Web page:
Go For Broke - a 442 Origins Story, follows a group of University of Hawaii ROTC students during the tumultuous year after the attack on Pearl Harbor, as they navigate wartime Hawaii and ... See full summary »
Arlene Newman-Van Asperen,
A WW2 documentary on the P-47 Thunderbolt fighter/bomber pilots in missions (Operation Strangle) from their base in Corsica to Northern Italy in 1944, destroying railroads, bridges, trains, vehicles and hard targets.
A tribute to the U.S. 442nd Regimental Combat Team, formed in 1943 by Presidential permission with Japanese-American volunteers. We follow the training of a platoon under the rueful command of Lt. Mike Grayson who shares common prejudices of the time. The 442nd serve in Italy, then France, distinguishing themselves in skirmishes and battles; gradually and naturally, Grayson's prejudices evaporate with dawning realization that his men are better soldiers than he is. Not preachy. Written by
Rod Crawford <firstname.lastname@example.org>
Even though the 442nd Regimental Combat Team is the most decorated unit in US Army history, there is only one brief--VERY brief--scene of President Harry S. Truman pinning a medal on a soldier's chest, with no ceremony or dialogue. There is also an earlier reference, almost a throwaway line, by Lt. Grayson (Van Johnson) about awarding a soldier a medal. See more »
Railroad freight cars in French village are American style four axle types. European railroads use two axle freight cars. See more »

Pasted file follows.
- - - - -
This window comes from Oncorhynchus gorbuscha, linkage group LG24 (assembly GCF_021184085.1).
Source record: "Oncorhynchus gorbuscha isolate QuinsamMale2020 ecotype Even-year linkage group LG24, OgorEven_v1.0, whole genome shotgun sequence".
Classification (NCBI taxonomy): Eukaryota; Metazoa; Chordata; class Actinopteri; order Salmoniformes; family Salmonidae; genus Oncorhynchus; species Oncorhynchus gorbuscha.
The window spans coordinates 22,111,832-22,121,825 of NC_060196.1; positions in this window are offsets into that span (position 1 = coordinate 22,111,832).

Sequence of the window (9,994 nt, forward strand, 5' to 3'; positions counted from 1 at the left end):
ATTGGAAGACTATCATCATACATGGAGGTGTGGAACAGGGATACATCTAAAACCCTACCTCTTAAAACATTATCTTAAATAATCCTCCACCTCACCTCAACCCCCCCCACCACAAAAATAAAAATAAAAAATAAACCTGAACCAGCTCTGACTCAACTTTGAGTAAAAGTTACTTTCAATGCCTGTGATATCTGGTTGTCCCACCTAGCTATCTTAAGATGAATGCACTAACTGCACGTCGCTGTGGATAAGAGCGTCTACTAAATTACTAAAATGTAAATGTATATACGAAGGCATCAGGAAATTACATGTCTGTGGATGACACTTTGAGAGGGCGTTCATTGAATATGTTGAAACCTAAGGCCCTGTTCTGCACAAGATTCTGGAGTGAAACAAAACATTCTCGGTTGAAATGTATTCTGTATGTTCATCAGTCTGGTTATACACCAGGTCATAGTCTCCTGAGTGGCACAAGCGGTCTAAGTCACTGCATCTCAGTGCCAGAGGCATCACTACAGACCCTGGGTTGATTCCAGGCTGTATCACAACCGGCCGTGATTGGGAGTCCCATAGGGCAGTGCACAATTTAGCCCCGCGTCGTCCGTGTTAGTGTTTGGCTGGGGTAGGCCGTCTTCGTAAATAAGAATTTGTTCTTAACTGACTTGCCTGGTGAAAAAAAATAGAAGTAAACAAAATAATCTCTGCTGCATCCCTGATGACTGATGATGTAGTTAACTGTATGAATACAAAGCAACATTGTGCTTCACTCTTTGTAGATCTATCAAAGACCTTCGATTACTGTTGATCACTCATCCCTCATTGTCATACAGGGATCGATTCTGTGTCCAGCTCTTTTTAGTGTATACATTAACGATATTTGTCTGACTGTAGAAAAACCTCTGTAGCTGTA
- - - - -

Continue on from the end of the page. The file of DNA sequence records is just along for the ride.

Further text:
Kanakas. The ones from Hawaii. You know what they call us mainlanders? Kotonks. The way they tell it if you rap on our heads it's like hitting a coconut. Hollow heads, you know? Kotonk, kotonk, kotonk.
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Being a third generation Japanese-American (Sansei), and having my parents interned in the camps, this movie has a special place in my heart. Robert Pirosh did an incredible job in getting so much information about the Japanese- American situation: the camps, the differences between the Hawaiian and State- side Japanese (Kotonks and Kanakas), the different views of the war and even using a Japanese curse word as a password! I was so impressed and pleased with the results.
The movie follows the exploits of the 442, the first all-Nisei (Japanese- American) Regimental combat team in WWII. In early 1942, all the Japanese- Americans in California, Seattle, Oregon and Hawaii were uprooted from their homes and put into camps. All the volunteers were from the 10 internment camps throughout the western states. They felt that this was the only way to prove to the U. S. that they were as patriotic as anybody else, in fact most of them were American Citizens! Since they had nothing to lose, but their lives, their motto was "GO FOR BROKE!" and that's what they did. They are today the most decorated battalion in the history of the U.S. military and proved something that they shouldn't have to be proved, that they were Americans!
Van Johnson is used as the "white man" foil, to show how the rest of the country looked at the Japanese-American, and he does a great job. He starts off as a bigot, but as he begins to understand and respect his troops, he becomes one of them. There's a funny scene where one of his men call him "BAKATARE",
which is a curse word close to "Damn, stupid...." and tells him that the soldier is being very polite, he's bowing as he says this. This film has everything: humor, action, great characters and... truth!
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